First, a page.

Originally published in Vilaweb on 9 Oct 2012
Sociolinguistics warns that when two languages coexist in the same territory, one always ends up eliminating the other
There are no known cases in the world in which two languages coexist in the same society in which one doesn't end up disappearing relatively soon. That's what the prestigous English linguist, Robert Malcolm Ward Dixon, now in Australia, says, along with many other academics, and what is proven in the book The Rise and Fall of Languages. Among other things it says that when two languages coexist in a single territory, one always ends up prevailing over the other, through demographics, prestige, violence... The world is full of examples, from the indigenous languages of Australia and the Amazon, to Gaelic, in Ireland.
Dixon, the ex-director of the Centre for Research on Language Diversity in Melbourne and currently a professor at James Cook University in Queensland, is not by a long stretch the only researcher who makes such a claim. In fact, it is the general opinion among sociolinguists and language historians, who warn of the danger of giving the same institutional ranking to two languages spoken in the same territory by the same people. It's not a surprise then, that the article written yesterday by Oriol Junqueras, head of Esquerra Republicana, made such a ruckus in social media. Just look at the mentions received by Junqueras on Twitter (@junqueras).
The Flemish case
For Dixon, "every language is a token of its community" and every language that doesn't have a guaranteed sphere and territory where it is predominant is doomed to disappear.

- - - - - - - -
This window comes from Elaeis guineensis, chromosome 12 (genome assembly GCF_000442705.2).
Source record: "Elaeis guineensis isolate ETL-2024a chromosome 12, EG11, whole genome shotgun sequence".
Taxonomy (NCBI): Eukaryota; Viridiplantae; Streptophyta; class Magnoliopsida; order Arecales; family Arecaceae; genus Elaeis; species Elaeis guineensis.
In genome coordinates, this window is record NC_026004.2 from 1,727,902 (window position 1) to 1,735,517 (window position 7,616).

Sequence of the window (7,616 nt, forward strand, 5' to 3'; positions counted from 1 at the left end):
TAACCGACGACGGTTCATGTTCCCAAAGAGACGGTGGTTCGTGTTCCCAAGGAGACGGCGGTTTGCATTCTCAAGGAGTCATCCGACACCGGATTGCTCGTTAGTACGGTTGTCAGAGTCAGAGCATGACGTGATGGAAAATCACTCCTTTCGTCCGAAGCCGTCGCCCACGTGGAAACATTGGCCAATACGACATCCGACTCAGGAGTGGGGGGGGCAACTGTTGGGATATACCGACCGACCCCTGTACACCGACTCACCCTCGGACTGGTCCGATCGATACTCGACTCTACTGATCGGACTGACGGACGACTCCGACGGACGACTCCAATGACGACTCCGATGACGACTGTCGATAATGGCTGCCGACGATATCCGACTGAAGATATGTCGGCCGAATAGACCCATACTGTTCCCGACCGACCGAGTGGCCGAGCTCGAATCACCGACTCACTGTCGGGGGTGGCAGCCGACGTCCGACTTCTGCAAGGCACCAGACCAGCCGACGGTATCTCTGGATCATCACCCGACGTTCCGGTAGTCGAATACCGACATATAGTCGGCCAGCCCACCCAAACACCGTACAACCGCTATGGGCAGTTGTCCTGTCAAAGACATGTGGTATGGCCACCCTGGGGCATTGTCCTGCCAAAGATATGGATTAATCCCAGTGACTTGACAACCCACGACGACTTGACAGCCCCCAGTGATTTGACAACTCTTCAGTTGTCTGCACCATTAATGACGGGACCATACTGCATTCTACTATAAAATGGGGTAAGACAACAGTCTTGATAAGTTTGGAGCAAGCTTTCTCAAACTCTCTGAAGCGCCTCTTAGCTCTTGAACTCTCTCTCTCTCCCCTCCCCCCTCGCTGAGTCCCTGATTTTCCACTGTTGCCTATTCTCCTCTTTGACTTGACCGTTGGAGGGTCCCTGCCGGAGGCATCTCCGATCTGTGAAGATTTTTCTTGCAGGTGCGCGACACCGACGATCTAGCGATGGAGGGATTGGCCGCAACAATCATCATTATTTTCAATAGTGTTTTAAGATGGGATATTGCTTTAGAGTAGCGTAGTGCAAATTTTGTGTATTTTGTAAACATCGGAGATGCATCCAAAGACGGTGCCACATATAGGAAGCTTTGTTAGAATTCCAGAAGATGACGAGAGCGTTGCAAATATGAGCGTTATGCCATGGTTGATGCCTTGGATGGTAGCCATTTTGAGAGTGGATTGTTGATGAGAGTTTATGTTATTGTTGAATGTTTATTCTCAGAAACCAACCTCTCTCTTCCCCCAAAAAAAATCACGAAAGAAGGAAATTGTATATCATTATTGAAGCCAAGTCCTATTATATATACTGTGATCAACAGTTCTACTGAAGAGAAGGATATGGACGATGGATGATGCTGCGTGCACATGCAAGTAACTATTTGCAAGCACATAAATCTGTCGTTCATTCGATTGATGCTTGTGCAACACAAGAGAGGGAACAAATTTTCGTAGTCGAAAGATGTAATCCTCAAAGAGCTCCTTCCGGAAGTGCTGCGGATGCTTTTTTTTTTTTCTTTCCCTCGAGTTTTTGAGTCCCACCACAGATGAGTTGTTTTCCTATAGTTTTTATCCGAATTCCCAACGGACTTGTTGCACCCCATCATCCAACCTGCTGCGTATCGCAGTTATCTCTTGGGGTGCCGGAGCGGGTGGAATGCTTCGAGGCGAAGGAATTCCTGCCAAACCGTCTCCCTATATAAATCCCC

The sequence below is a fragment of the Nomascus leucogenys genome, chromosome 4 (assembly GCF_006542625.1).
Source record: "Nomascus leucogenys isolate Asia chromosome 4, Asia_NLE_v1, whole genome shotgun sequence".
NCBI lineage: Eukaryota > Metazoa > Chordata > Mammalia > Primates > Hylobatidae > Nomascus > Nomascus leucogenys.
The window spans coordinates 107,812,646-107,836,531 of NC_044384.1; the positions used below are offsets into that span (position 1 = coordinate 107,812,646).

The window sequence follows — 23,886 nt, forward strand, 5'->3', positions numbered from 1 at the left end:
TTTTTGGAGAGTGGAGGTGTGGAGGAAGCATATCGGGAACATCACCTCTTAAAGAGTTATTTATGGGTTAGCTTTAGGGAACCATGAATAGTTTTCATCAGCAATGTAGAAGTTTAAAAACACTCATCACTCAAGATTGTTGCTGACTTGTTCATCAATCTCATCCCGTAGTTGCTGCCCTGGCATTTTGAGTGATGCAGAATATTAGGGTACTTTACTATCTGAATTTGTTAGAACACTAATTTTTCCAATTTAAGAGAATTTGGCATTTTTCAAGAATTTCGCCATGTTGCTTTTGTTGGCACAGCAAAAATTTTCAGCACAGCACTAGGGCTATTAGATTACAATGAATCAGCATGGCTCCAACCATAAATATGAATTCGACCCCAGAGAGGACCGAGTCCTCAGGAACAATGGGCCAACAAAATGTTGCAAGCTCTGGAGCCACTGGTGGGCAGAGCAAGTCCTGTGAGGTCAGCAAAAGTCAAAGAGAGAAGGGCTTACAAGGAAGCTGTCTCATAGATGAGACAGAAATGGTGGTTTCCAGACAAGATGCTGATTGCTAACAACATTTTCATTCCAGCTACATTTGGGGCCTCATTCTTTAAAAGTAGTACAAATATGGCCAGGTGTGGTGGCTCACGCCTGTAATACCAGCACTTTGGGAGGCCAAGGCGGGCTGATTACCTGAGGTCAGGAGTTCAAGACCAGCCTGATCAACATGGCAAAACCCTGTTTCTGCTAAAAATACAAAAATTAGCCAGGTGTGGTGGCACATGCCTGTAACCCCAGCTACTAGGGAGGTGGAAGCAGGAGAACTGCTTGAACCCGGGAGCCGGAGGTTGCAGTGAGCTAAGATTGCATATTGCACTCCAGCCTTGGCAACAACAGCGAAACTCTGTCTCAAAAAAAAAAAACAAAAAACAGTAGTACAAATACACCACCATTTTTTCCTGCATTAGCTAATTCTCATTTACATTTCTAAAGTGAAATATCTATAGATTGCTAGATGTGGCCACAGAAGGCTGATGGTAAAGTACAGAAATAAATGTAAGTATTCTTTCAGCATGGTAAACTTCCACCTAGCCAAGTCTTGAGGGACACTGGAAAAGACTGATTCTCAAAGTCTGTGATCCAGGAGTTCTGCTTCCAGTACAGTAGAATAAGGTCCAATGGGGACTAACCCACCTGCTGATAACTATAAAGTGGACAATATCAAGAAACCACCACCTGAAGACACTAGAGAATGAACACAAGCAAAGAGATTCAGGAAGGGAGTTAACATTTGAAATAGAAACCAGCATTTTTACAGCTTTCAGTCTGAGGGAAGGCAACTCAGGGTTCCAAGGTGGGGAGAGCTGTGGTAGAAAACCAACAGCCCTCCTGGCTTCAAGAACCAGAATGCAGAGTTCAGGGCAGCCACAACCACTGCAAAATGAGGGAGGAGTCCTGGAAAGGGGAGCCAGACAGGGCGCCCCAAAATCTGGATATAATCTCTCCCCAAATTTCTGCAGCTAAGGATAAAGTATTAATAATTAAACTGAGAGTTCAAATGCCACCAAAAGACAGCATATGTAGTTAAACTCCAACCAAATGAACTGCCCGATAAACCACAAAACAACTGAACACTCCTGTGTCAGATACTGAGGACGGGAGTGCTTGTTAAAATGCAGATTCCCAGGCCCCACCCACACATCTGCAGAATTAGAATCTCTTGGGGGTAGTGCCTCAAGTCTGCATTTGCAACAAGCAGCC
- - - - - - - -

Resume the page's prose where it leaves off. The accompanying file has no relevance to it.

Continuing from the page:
An example? Flemish. French and Flemish were declared co-official in the Belgian State and it wasn't until the 30's, one hundred years after Belgium's independence from Holland, that Flemish universities decided to recover the Flemish language as a principal language, at the same time that the political parties made a firm step in favor of the country's language. In the meantime, French had asserted its dominance over such important parts of the territory as Brussels.
As Dixon explains, the process is simple: when one language enters the sphere of another (be it by migration, occupation, prestige), the linguistic situation enters into disequilibrium until, sooner or later, the equilibrium is reestablished in favor of one of the two languages, and to the detriment of the other, which disappears. All historically known cases confirm this pattern.
And what about Switzerland, Lithuania, Estonia, Ireland, Finland... and Andorra?
In Europe, there are many diverse situations and models, but none contradicts the general sociolinguistic position. We can't look to Switzerland, since each of the three official languages in the confederation is dominant in its territory and none coexists with the other two. Despite that fact, and despite the agreed upon protection by the state of each language, German has gained ground in the last decades over such solid languages as French and Italian—and that's without mentioning Romansh, which does find itself in a situation of coexistence, and on top of that, does not have official status throughout the confederation.